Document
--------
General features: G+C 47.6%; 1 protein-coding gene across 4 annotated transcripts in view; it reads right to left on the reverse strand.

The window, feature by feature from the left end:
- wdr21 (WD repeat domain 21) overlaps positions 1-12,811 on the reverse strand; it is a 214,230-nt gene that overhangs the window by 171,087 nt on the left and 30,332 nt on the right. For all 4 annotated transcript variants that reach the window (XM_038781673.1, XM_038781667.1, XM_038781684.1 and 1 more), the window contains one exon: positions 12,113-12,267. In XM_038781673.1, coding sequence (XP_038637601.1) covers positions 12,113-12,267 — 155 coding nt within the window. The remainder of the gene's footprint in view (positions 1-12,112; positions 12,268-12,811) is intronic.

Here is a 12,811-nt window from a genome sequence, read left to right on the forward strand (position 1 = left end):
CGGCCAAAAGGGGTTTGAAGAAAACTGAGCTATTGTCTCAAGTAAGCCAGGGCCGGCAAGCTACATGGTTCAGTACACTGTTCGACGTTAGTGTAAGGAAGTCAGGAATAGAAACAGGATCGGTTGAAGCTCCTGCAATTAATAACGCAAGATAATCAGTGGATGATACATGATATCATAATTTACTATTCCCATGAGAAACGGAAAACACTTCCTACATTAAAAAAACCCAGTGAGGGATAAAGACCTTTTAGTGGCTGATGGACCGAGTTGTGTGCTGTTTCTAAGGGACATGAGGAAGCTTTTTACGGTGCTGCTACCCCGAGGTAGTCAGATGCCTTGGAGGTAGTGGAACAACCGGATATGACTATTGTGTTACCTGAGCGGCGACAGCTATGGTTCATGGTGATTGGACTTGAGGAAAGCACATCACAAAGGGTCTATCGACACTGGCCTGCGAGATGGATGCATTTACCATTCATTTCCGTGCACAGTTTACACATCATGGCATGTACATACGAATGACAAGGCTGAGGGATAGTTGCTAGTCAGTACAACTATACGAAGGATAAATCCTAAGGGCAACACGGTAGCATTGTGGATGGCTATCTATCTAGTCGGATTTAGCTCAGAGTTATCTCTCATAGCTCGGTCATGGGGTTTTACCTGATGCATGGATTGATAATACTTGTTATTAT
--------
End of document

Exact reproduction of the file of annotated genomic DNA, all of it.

General features: G+C 47.6%; 1 protein-coding gene across 4 annotated transcripts in view; it reads right to left on the reverse strand.

The window, feature by feature from the left end:
- wdr21 (WD repeat domain 21) overlaps positions 1-12,811 on the reverse strand; it is a 214,230-nt gene that overhangs the window by 171,087 nt on the left and 30,332 nt on the right. For all 4 annotated transcript variants that reach the window (XM_038781673.1, XM_038781667.1, XM_038781684.1 and 1 more), the window contains one exon: positions 12,113-12,267. In XM_038781673.1, coding sequence (XP_038637601.1) covers positions 12,113-12,267 — 155 coding nt within the window. The remainder of the gene's footprint in view (positions 1-12,112; positions 12,268-12,811) is intronic.

Here is a 12,811-nt window from a genome sequence, read left to right on the forward strand (position 1 = left end):
CGGCCAAAAGGGGTTTGAAGAAAACTGAGCTATTGTCTCAAGTAAGCCAGGGCCGGCAAGCTACATGGTTCAGTACACTGTTCGACGTTAGTGTAAGGAAGTCAGGAATAGAAACAGGATCGGTTGAAGCTCCTGCAATTAATAACGCAAGATAATCAGTGGATGATACATGATATCATAATTTACTATTCCCATGAGAAACGGAAAACACTTCCTACATTAAAAAAACCCAGTGAGGGATAAAGACCTTTTAGTGGCTGATGGACCGAGTTGTGTGCTGTTTCTAAGGGACATGAGGAAGCTTTTTACGGTGCTGCTACCCCGAGGTAGTCAGATGCCTTGGAGGTAGTGGAACAACCGGATATGACTATTGTGTTACCTGAGCGGCGACAGCTATGGTTCATGGTGATTGGACTTGAGGAAAGCACATCACAAAGGGTCTATCGACACTGGCCTGCGAGATGGATGCATTTACCATTCATTTCCGTGCACAGTTTACACATCATGGCATGTACATACGAATGACAAGGCTGAGGGATAGTTGCTAGTCAGTACAACTATACGAAGGATAAATCCTAAGGGCAACACGGTAGCATTGTGGATGGCTATCTATCTAGTCGGATTTAGCTCAGAGTTATCTCTCATAGCTCGGTCATGGGGTTTTACCTGATGCATGGATTGATAATACTTGTTATTAT